Oren Eini

CEO of RavenDB

a NoSQL Open Source Document Database

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oren@ravendb.net +972 52-548-6969

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time to read 1 min | 79 words

I want to be able to see the return value of a function in the debugger. I can recall something similar in VC++ 6.0, and knowing MS, it probably didn't go away on its own. Is it still possible in VS.Net?

I'm talking about the return value of a function like:


Currently I need a (redundant) variable if I want to check the return value.

time to read 1 min | 121 words

Sorry for not releasing it today, but I was veyr busy all day, and didn't had time to do much about the article. I did find a bug in Rhino Mocks, it only affect code that uses nested orderring and SetupResult, but when I fixed it, I realized that this is a good opportunity to fix the whole nested orderring before I ship the second version, and that took quite a bit of time.

I had a very interesting technical discussion about the logic of nested orderring with some very non technical people, I think we designed this feature for about an hour and a half. A lot of fun.


time to read 1 min | 195 words

This time it is from  Jeremy Miller [The Shade Tree Developer]

“The legacy code was so tightly coupled that if you put a chunk of coal between the classes you would get a diamond.”

Another thing that caught my eye:

Twice in the last year I’ve transitioned from greenfield development projects that were written with TDD to working with brownfield code that had not been written with TDD. In almost startling contrast, the test-first code was vastly easier to extend with new unit tests than the code written test-last.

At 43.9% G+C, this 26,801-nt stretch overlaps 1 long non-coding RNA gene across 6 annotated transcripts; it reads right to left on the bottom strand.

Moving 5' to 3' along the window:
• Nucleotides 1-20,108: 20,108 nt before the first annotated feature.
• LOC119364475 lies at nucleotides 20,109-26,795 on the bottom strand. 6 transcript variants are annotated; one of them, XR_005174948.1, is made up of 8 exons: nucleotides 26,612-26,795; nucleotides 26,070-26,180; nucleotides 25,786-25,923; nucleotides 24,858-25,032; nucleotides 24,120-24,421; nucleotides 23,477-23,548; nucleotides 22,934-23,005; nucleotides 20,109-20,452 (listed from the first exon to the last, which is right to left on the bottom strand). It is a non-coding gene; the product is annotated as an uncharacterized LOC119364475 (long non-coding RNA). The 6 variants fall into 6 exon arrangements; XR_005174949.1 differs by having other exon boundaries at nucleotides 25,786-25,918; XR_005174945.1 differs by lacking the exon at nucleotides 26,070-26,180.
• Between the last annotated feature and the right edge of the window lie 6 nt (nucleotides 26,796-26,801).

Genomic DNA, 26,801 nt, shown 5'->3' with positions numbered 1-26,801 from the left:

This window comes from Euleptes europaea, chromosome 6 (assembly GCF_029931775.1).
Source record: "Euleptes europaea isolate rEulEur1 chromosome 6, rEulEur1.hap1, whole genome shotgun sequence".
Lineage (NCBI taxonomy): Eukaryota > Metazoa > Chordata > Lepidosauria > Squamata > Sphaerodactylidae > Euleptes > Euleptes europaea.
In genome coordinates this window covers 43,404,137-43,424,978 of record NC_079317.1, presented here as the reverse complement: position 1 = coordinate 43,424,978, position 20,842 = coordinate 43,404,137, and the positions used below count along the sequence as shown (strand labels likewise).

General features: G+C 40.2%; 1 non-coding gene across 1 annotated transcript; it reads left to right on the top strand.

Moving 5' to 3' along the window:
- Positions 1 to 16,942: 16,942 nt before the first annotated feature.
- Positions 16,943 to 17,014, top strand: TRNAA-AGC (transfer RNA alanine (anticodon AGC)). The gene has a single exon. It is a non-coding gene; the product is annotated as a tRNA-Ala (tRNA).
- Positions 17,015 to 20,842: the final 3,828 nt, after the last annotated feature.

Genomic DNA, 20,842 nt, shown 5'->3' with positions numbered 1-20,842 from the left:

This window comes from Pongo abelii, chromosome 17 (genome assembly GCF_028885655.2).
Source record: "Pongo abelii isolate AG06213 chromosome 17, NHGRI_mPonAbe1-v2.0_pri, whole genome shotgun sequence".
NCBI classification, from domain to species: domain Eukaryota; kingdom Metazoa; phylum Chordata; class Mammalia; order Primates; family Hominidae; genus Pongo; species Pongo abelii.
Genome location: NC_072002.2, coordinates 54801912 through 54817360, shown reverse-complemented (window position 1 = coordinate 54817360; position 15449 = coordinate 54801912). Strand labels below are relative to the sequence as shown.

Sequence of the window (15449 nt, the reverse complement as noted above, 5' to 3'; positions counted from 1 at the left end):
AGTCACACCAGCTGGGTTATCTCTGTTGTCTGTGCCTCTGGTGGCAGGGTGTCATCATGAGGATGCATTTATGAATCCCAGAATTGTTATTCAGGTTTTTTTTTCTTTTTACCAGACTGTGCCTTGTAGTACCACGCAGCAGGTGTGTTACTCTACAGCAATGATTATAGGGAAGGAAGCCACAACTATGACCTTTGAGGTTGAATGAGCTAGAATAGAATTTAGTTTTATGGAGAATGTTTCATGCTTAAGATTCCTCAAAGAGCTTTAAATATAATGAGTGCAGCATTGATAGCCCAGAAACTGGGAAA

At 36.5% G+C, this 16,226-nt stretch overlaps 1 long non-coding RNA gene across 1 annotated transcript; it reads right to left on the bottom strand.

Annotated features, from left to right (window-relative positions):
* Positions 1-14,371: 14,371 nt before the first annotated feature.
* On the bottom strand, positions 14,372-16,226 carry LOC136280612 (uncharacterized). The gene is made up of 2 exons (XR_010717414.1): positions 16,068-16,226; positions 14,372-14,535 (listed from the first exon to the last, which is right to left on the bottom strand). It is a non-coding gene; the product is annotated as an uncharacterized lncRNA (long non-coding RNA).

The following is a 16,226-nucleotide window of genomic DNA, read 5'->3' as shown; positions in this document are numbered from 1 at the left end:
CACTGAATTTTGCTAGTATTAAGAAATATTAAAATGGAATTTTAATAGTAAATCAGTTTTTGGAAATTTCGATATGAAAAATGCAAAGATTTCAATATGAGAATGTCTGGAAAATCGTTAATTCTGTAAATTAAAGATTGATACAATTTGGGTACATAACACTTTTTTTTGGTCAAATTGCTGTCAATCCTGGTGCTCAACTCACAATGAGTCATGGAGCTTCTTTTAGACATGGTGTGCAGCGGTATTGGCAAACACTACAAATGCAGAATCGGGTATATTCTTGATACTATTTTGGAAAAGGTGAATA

I feel the exact same pain in NQA currently. Even after all the major refactoring that went there. In comparision, it's a joy to work on Rhino Mocks, because it was developed Test First.

time to read 4 min | 606 words

This is just a quicky, doesn't mean much, but allows a look at how each framework's syntax allows to setup a expectation & return value for a method:


IMock mock = new DynamicMock(typeof(IRequest));
IRequest request = (IRequest)mock.MockInstance;


MockControl control = MockControl.CreateControl(typeof(IRequest));
IRequest request = (IRequest)control.GetMock();

TypeMock.Net: [Update: This is the correct syntax] 

Mock requestMock = MockManager.Mock(typeof(ConcreteRequest));
//TypeMock.Net should take care of intercepting the calls for Username
testedObject.HandleRequest(new ConcreteRequest());

Rhino Mocks Version 1.0:

MockControl mockRequest = MockControl.CreateControl(typeof(IRequest));
IRequest request = (IRequest)mockRequest.MockInstance;


using(Mockery mocks = new Mockery())
  IRequest request = (IRequest)mocks.NewMock(typeof(IRequest),"IRequest");

Rhino Mocks Version 2.0:

using(MockRepository mocks = new MocksRepository)
   IRequest request = (IRequest)mocks.CreateMock(typeof(IRequest));

Anyone wants to guess who get this editor's prize? :-)

time to read 3 min | 587 words

[Note: This is another post where I just added over several hours as I added the finishing touches for Rhino Mocks.]

I found out something nice about Rhino Mocks, it allows you to specify ordered sequences of unordered method calls. Meaning that I can specify that calls A, B & C would occur in any order, and only after those three calls, the calls for D, E & F would occur (in that order, or in any order). I'm not very clear, but I'm working on an article that should explain it all, and expose all the nice things that Rhino Mocks 2.0 can do :-)